It’s often said that Brits love their animals more than other humans. If you want to get on the wrong side of the British public, then hurt an animal. If you really want to be seen as the lowest of the low, kill a kitten.
Step forward Norman Wilson, who received a suspended sentence on 29th June 2016.
The police were called to Mr Norman’s address on 23rd December last year where they found ‘Tiny Tim’ – an 11 week old ginger tom suffering blunt force trauma – head and abdominal injuries.
Tim was taken to the veterinary hospital where, unfortunately, his injuries were such that he had to be put down.
The injuries were ‘non-accidental’ – possibly inflicted by one of Mr Norman and his wife, Caroline Wilson.
Mr Norman, presumably by the sentence the prime mover, was sentenced to 10 weeks, suspended for a year on condition of completing a 20 day rehabilitation order. He was ordered to pay £425 costs (and presumably the Surcharge).
Ms Wilson got a 12 month Conditional Discharge and was ordered to pay £200 costs.
Offence and Sentence
Both were charged with an offence under s9 Animal Welfare Act 2006 (thank you to the Crawley News for actually reporting the offence – it shouldn’t be too much to ask, but surprisingly few news sources do).
This creates an offence if someone fails to take “such steps as are reasonable in all the circumstances to ensure that the needs of an animal for which he is responsible are met to the extent required by good practice“.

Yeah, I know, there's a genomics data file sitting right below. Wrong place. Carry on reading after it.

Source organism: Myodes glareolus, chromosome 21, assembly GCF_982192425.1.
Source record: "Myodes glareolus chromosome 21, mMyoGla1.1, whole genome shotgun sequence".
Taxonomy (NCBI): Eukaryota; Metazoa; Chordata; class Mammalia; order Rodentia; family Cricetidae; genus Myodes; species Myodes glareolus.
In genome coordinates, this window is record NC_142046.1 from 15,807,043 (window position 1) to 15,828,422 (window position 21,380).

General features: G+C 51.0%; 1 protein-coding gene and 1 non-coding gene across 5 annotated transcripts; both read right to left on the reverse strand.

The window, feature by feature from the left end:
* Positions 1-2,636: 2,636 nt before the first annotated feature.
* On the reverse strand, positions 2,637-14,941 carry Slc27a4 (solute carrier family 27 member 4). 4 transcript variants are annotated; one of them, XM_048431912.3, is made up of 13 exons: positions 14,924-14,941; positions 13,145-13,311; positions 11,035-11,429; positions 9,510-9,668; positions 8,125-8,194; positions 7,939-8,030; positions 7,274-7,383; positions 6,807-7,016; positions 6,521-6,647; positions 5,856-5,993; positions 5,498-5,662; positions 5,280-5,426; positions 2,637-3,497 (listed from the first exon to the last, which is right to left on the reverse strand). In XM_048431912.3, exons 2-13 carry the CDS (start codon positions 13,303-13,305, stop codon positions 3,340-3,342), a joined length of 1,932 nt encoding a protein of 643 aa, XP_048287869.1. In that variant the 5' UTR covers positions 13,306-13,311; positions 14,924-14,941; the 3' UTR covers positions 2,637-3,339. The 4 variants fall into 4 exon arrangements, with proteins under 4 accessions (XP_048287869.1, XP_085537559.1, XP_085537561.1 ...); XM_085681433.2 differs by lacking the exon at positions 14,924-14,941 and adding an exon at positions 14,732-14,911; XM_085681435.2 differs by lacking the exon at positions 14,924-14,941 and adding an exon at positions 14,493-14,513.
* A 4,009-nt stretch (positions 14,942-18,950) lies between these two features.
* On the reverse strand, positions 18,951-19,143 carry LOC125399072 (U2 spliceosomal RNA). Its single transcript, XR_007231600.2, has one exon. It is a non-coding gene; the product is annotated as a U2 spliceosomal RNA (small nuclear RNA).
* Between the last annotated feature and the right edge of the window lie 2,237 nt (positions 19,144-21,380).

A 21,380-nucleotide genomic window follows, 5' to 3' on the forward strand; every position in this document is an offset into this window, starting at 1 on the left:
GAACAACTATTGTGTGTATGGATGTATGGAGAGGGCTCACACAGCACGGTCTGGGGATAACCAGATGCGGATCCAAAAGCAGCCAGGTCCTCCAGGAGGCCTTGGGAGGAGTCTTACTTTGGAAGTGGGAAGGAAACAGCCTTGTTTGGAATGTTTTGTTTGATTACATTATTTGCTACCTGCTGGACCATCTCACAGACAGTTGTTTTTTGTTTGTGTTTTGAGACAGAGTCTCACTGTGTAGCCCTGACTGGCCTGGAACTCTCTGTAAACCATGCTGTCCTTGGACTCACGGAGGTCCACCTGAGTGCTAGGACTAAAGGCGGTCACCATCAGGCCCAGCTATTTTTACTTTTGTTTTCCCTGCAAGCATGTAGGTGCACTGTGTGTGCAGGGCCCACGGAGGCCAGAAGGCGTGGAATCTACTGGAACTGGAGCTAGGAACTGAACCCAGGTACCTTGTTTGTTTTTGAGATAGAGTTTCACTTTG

One of the needs is the “need to be protected from pain, suffering, injury and disease“.
The maximum sentence for this offence is 6 months imprisonment. The Magistrates’ Court Sentencing Guidelines are of help (see page 22). Allowing for a plea of guilty, this would seem to be towards the bottom end of the highest category – prolonged cruelty or an attempt to kill/torture the animal.
Without knowing exactly what happened, it is hard to comment on the sentence, but it doesn’t look out of line with what you’d expect.
There is a power to prohibit someone convicted of an Animal Cruelty offence from (amongst other things) owning an animal. This is a discretionary order which depends on all the circumstances of the offence and the offender. It seems that it was not felt to be necessary in Mr Norman’s case.
Are sentences for animal cruelty too short?
A lot of people think so – see here for our piece on this last year.
It is perhaps surprising that no politician has tried to ride a wave of populism and suggest that sentences are upped – perhaps to, say, 2 years?
It would mean that the offence is either-way and therefore someone charged with it could elect trial by jury. It would probably lead to increased costs (Crown Court cases are more expensive and prison ain’t cheap).
Having said that, I suspect it’s only a matter of time before it happens.